Use Your Five Senses To Help With Cultural Adjustment

Last Updated on April 12, 2019 by Estrella

use your five sense to help cultural adjustment
Use your five senses to help with cultural adjustment. Photo by Michelle Krozser from Burst.

How easy is cultural adjustment for you? Is it an adventure? Relatively easy? Exciting? Challenging? The experience is different for each person. If the adjustment is easy for you, wonderful! If you sometimes wish it were easier, this article may offer ideas that are helpful for you. They are close to home, and rather simple. Yet, sometimes it’s easy to overlook simple things. They are your 5 senses! This article is about how to use your five senses to help with cultural adjustment.

The Tastes of Home

The first time I travelled to Europe, I realized how much I missed my tea. The tea I was accustomed to drinking everyday. That first cup in the morning just set everything right. And I was missing that! It was easy to get in Seattle, but I couldn’t find it in Vienna. And I was going to be there for 10 days. So I made a mental note to myself for future travels. Bring my own tea!

What tastes are you accustomed to? Are there favorite snacks that make you feel good? Are they available here? One client told me she missed a seaweed salad that was common in her country. One day, when I was grocery shopping, I came across a salad that she described. I got some for her. Although it’s not exactly the same taste, it was close enough that it brought a big smile to her face.

Fragrance that brings back good memories

Smell. A friend took her mother to Hawaii for the first time. When her mother got out of the airport, she smelled the fragrant flowers that Hawaii is known for. They remind her of the fragrance of her native country’s flowers, and memories of her life there. This trip brought her delight that went far beyond the beauty of Hawaii.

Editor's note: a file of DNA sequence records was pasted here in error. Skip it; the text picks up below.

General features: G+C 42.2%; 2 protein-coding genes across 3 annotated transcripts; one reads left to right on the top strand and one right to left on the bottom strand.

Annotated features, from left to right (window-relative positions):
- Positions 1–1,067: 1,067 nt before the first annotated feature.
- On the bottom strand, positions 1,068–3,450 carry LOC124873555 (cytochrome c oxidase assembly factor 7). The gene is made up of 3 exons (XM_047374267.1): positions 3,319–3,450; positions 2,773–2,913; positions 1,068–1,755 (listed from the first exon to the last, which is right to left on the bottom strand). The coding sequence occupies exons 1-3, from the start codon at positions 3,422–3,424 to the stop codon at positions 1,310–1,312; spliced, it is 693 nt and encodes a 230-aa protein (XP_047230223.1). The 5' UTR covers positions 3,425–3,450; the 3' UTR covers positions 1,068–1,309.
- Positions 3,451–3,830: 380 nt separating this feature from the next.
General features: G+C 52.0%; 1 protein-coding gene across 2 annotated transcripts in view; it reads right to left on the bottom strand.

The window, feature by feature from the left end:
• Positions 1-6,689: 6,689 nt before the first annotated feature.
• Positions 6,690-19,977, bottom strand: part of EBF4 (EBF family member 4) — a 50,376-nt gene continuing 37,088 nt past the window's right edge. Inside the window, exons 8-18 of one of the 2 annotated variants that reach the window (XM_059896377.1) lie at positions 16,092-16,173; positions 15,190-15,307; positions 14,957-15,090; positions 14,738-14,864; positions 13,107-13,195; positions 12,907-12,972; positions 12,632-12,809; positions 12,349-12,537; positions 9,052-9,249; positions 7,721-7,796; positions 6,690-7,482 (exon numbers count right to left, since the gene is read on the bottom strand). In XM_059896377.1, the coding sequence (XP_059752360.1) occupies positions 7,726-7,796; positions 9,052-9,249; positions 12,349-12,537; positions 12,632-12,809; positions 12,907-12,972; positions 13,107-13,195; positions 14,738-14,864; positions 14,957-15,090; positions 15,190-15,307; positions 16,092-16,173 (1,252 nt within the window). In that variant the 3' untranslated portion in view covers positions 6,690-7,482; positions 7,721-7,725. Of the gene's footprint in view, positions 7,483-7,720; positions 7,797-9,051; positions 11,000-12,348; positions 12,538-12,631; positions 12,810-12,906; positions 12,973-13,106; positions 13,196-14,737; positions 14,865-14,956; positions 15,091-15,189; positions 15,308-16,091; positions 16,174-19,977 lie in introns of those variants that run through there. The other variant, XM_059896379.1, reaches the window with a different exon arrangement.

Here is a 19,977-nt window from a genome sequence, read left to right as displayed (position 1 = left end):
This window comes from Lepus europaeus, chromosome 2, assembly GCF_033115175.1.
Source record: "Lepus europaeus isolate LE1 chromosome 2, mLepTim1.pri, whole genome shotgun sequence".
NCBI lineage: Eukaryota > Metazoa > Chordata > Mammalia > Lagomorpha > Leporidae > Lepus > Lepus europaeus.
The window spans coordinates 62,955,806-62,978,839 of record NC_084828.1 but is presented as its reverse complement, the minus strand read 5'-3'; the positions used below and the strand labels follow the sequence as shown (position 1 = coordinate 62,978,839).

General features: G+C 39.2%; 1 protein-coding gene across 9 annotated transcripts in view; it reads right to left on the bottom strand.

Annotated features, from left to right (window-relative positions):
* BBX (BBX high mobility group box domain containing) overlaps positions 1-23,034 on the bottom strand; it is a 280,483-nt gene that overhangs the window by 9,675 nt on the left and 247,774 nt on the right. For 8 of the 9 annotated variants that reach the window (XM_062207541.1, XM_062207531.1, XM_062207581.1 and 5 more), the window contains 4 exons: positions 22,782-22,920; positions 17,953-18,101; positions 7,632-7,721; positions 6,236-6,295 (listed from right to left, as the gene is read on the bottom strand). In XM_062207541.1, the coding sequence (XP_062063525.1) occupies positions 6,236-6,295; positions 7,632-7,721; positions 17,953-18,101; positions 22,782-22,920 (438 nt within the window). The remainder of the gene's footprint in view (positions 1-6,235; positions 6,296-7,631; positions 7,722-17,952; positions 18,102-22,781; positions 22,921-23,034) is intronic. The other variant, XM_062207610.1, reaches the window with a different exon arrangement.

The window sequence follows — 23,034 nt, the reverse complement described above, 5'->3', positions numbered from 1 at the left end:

What smells comfort you? Do those flowers grow here? Do restaurants serve them in your city? It is sheer delight when a scent brings you back in time.

A familiar voice

Have you ever been away from home for a while and have not heard your native language spoken? And when you hear someone speak your home language, did your ears perk up?

When you are travelling and meet tourists from your hometown, do you find it easier to strike up a conversation? Familiarity. Even if you have nothing else in common, it’s just nice to have that feeling, if only for a moment.

I remember watching my mother at a party. There were over 100 people in the room. Who did she talk to all evening? A woman who spoke the same dialect. There seemed to be more ease in that interaction. Although they both speak other dialects and could communicate with others in the room, they gravitated toward each other. For comfort in part, I suppose.

What brings comfort?

You get the idea. Find food and beverages that you are accustomed to. Connect with someone who speaks your own language. Find photos that give you that visual familiarity. Surround yourself with what comforts you. Bring in texture that feels good to you when you touch it. Table cloth, cushion, even furniture. Whatever helps you feel you’re home.

These are just a few examples of bringing comfort to yourself through your five senses if you ever feel a need for the familiar. If you have found other ways that also contribute to cultural adjustment, please share them with me Email

If you find this article helpful, here is one on How to balance your life as a new immigrant.

Estrella Chan coaches immigrants and international professionals in English fluency, interview skills, and public speaking.    To schedule a session with her, please email

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